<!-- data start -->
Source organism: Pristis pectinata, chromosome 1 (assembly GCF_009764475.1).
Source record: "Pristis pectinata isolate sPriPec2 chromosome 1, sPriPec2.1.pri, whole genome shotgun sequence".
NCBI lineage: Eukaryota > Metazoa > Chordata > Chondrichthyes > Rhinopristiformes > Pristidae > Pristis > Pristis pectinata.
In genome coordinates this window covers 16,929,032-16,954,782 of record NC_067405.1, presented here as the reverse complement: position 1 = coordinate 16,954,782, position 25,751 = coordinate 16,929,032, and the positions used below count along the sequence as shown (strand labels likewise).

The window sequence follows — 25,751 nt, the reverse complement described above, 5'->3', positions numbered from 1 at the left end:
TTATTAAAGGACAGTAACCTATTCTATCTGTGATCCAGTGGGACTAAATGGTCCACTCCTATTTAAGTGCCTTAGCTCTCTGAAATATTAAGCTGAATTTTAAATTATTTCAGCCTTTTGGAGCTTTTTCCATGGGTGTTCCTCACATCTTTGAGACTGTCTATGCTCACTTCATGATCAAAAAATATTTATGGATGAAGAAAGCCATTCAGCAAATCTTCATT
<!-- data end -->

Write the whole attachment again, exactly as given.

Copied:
Source organism: Pristis pectinata, chromosome 1 (assembly GCF_009764475.1).
Source record: "Pristis pectinata isolate sPriPec2 chromosome 1, sPriPec2.1.pri, whole genome shotgun sequence".
NCBI lineage: Eukaryota > Metazoa > Chordata > Chondrichthyes > Rhinopristiformes > Pristidae > Pristis > Pristis pectinata.
In genome coordinates this window covers 16,929,032-16,954,782 of record NC_067405.1, presented here as the reverse complement: position 1 = coordinate 16,954,782, position 25,751 = coordinate 16,929,032, and the positions used below count along the sequence as shown (strand labels likewise).

The window sequence follows — 25,751 nt, the reverse complement described above, 5'->3', positions numbered from 1 at the left end:
TTATTAAAGGACAGTAACCTATTCTATCTGTGATCCAGTGGGACTAAATGGTCCACTCCTATTTAAGTGCCTTAGCTCTCTGAAATATTAAGCTGAATTTTAAATTATTTCAGCCTTTTGGAGCTTTTTCCATGGGTGTTCCTCACATCTTTGAGACTGTCTATGCTCACTTCATGATCAAAAAATATTTATGGATGAAGAAAGCCATTCAGCAAATCTTCATT